Musings on Musk, and Content Moderation

Creative Commons photo of Elon Musk.

Everyone greatly overestimates the power of Elon Musk, even though he’s the richest person in the world, and everyone overestimates the importance of Twitter. If you think Musk, with his $44 billion deal to buy Twitter is a free speech savior riding in to “fix” Twitter, and tick off the “woke” progressives, you’re overestimating Musk’s power and Twitter’s. If you think Musk buying Twitter is the equivalent of effectively handing over a “vital” “public square” to a madman billionaire, and you’re announcing your departure from Twitter, then you’re overestimating Musk’s power and Twitter’s.

The amount of either idol worship or doomsdaying I’m seeing, depending on your perspective (typically binary) on Musk and Twitter, is truly remarkable for how awful those “takes” are. The simple fact is, everyone believes in content moderation; the question isn’t about that, but rather about to which degree. Musk, who I don’t think has actually thought through the issue that well, or is particularly knowledgeable on the issue given his public pronouncements, also believes in content moderation surely, because I doubt we are going to see animal crush videos, for example, even though that’s in keeping with First Amendment law, which Musk cited as his guiding principle.

Everyone, conservatives, MAGA types, liberals, progressives, they all believe in moderation. The partisans of those groups usually use moderation to mean controlling their enemies and the “other.” But nobody wants to be on Twitter, or any other site on the internet, that doesn’t utilize some form of content moderation. Even the spam bots alone would make any site unusable if there wasn’t “content moderation” of those, much less the human being-drive material.

And more specifically to the point about Twitter’s “power.” Twitter is not a public space, and it is not vital to safeguarding democracy. In an American context, let’s not forget that very few Americans are even on Twitter, much less those who are actively using Twitter. Only 22 percent of Americans say they use Twitter, according to Pew Research, and of those, a much smaller percentage are active, and make up the majority of the tweets. Compare that 22 percent to the 69 percent who use Facebook, as a comparison.

Another aspect of this debate I find mind-numbing are those on Twitter who somehow get viral Tweets for throwing out platitudes such as, “Pfft, Musk just bought Twitter for $44 billion when he could have solved homelessness.”

I don’t want to be flippant here, because I obviously think those who say that genuinely want to end homelessness, but are they not thinking through those platitudes? In 2021, the federal government of the United States directed $51 billion to homelessness and housing programs, according to the National Alliance to End Homelessness calculations. That’s just at the federal level. Consider the states, and just one example from California: They devoted $10.7 billion to 50 housing and homelessness-related programs across 15 state entities in its 2021-22 budget. And of course, there are the nonprofits and other philanthropic efforts, some of which receive federal, state, and local grants, but in philanthropic dollars, that’s billions of dollars in addition to the federal, state, and local money used to combat homelessness.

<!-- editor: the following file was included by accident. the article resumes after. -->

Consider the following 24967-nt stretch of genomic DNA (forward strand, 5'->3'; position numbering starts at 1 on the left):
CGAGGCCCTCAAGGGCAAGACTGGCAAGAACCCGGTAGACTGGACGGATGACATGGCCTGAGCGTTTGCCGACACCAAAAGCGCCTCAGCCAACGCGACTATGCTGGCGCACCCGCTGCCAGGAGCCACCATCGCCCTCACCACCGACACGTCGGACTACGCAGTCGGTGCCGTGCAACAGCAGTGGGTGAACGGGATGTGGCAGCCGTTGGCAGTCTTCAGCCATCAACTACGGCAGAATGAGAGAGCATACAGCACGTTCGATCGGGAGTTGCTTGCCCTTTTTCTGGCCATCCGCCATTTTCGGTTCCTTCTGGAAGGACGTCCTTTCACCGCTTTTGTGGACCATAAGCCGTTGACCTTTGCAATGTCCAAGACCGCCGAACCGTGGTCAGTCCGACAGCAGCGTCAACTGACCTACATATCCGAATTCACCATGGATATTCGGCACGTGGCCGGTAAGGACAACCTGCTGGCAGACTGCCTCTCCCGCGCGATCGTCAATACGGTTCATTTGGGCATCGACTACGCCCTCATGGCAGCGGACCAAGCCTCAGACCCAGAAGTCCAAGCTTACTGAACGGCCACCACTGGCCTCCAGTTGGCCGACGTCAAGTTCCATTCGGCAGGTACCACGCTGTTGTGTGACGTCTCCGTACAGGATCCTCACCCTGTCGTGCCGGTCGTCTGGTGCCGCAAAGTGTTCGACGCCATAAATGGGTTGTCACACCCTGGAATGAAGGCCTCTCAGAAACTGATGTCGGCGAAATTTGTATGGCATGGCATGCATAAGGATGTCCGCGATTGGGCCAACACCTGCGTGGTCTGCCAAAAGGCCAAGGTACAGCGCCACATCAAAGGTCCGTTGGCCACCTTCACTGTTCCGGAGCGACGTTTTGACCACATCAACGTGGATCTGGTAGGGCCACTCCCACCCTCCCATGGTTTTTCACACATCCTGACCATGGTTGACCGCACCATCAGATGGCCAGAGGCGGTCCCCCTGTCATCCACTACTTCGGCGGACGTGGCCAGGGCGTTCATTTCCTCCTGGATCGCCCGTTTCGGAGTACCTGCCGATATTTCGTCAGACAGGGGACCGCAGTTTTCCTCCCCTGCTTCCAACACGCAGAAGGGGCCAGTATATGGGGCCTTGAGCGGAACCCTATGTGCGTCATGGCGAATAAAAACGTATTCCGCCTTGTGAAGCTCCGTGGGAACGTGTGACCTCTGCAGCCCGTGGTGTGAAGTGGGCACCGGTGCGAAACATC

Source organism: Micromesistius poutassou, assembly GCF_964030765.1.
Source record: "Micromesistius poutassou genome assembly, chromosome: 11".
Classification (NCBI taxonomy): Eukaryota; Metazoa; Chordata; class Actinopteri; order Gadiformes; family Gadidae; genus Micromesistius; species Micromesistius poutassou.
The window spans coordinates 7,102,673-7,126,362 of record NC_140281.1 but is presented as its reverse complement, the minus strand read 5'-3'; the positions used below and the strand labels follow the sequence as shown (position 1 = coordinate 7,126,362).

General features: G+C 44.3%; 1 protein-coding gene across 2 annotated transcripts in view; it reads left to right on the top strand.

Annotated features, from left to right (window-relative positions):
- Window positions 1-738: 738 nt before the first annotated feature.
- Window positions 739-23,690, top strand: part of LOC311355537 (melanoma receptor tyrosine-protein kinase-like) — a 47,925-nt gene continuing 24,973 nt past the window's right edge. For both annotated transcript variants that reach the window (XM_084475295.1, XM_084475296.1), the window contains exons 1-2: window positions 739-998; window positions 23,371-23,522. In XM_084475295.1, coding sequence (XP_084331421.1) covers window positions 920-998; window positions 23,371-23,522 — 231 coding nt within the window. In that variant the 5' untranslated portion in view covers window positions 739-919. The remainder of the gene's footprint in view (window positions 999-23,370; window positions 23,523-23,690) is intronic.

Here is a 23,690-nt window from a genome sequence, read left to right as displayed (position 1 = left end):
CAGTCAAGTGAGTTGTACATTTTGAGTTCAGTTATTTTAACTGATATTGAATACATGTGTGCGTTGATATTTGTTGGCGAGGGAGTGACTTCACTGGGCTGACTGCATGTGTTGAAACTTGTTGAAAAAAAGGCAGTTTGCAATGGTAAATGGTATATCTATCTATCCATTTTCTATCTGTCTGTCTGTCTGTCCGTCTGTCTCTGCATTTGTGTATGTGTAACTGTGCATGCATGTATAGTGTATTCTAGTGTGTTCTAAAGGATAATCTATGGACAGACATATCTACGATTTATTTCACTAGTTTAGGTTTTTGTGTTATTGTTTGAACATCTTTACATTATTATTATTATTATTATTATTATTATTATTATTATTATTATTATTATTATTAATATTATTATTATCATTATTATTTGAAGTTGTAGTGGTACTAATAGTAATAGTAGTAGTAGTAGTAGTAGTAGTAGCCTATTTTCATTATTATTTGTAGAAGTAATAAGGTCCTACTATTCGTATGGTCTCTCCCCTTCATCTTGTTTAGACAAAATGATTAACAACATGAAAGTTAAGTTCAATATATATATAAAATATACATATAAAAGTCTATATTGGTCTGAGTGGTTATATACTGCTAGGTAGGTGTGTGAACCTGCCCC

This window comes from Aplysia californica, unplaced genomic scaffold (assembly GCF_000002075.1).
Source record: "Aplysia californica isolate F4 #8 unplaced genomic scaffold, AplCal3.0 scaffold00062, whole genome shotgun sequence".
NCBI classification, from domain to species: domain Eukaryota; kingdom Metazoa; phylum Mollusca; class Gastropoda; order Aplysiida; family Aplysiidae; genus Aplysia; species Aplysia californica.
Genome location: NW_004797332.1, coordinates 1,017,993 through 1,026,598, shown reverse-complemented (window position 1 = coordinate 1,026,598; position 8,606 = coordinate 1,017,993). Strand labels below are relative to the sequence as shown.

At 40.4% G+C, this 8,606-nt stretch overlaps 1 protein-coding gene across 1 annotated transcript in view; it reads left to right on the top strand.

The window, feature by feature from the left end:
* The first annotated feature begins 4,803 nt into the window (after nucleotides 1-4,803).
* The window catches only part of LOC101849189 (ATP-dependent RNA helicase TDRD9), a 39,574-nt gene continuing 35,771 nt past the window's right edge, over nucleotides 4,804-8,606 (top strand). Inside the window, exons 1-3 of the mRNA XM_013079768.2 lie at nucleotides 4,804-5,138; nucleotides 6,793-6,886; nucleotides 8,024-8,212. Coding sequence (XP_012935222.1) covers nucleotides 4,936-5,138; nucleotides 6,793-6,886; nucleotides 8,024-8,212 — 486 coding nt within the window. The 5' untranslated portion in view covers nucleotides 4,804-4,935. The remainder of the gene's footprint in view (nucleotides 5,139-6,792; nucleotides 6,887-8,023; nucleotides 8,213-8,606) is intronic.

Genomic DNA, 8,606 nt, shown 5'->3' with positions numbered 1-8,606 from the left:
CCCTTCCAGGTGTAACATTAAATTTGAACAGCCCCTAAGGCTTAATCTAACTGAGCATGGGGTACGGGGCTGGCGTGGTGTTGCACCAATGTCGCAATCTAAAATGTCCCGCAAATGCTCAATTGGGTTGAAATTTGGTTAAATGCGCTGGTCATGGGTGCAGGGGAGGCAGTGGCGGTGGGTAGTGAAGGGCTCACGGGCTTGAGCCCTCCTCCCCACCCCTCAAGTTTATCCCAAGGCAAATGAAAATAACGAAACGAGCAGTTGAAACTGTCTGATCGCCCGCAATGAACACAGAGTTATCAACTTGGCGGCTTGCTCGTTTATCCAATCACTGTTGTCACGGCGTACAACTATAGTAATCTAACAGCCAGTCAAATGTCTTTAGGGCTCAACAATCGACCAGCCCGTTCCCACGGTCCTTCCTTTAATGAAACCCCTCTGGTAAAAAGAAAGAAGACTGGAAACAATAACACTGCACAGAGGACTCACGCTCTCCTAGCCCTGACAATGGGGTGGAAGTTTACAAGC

In other words, if throwing $44 billion at American homelessness was the simple solution to ending American homelessness, then we would have “solved” American homelessness many decades ago. Problems, such as homelessness, are more complicated than a mere accounting allocation. Or to put it another way, problems in American society are more than just a matter of money and the political will to allocate the money. We should celebrate, in a small measure, that homelessness has trended down over the previous decade nationally, and in a number of states, and among a number of key populations (like veterans), but it’s clearly not just a money and political will nexus issue.

And at a more basic level, Musk having $44 billion and directing it at something like Twitter instead of homelessness is not the binary situation people think it is. If Musk burned his $44 billion instead of buying Twitter, I think its relationship to “solving” homelessness would be the same. To put it more simply, the existence of billionaires like Musk, and what they decide to do with their billions, is not detrimental to us solving these problems. They can coexist, because humans are capital-generators. Capital, contrary to popular belief, is not a zero-sum game, and is not a pie-game, wherein the billionaire took half the pie, so only one half is left. There are endless pies.

If anything, our problem isn’t that of money allocation, or political will, but barriers to unlocking the potential of human ingenuity and accessing those “endless pies.”

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